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Christmas Spirit

In the later stages of World War II, Bing Crosby was in Europe to make one of his many appearances before U.S. troops, in this case a paratrooper outfit in France. Before the show, a tough-looking sergeant asked America’s most popular singer whether he planned to perform “White Christmas.” Crosby said he did; it was a song requested by GIs at every stop, regardless of the season. In that case, said the soldier, he would have to absent himself. “I’ll listen from behind the portable kitchen,” he said. “It’s no good for the men’s morale to see their sergeant crying.”

That incident, recounted by Jody Rosen in his book

“White Christmas: The Story of an American Song,” is as good an explanation as any of why Bing Crosby’s voice is still heard this time of year in supermarkets, shops, eateries, elevators and just about every other place people congregate. “White Christmas,” for many of us, captures the spirit of this day. It met a deep need and evoked powerful emotions through four years of war, and in some way — perhaps indefinable — it has continued to do so ever since.

Crosby introduced the song 70 years ago on his Christmas Eve radio show, just 18 days after Pearl Harbor. Although it was the work of the country’s most beloved songwriter, Irving Berlin, there was some doubt as to whether it would catch on. But in fact America was well on its way into the age of mass nationwide media — radio, records, movies — and for families separated by war, the song’s evocation of longing for home and loved ones (also voiced in another Crosby wartime classic still heard today: “I’ll Be Home for Christmas”) proved to be exactly what was right and necessary. “White Christmas,” especially after it was featured in the 1942 Crosby movie “Holiday Inn,” became a sort of universal lament for Americans here and overseas, broadcast and distributed on phonograph records to thousands of soldiers, sailors and airmen.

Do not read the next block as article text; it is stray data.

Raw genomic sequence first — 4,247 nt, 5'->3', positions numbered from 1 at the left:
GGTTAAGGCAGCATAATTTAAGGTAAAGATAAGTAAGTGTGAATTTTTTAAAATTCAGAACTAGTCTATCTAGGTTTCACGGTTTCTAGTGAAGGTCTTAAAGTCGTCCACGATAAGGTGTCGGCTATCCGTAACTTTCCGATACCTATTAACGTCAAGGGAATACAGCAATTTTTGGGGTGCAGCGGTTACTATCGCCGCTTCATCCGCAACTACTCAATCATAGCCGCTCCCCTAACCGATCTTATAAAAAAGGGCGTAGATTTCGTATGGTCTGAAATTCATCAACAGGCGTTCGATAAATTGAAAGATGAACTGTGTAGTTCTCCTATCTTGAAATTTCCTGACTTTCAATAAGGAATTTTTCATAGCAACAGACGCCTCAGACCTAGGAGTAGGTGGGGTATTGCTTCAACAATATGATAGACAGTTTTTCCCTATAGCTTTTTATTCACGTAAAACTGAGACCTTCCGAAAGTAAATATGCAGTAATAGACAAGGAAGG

It’s a Christmas song that is neither religious nor particularly inspirational, written by a Russian Jewish immigrant who proved to have a marvelous feel for what moved Americans of all sorts. What he captured in that simple and sentimental song was the universal longing for times past and familiar faces, voices and places (however idealized — and to be honest, how many people generally have white Christmases?). In that sense, it stands as an example of how Christmas has become for many, if not most, in America a national holiday, a source of goodwill and (in the words of an earlier songwriter) comfort and joy in times of war, peace, uncertainty, darkness and doubt.

 

By: Editorial Board, The Washington Post, December 24, 2011

December 25, 2011 - Posted by | Christmas | , , ,

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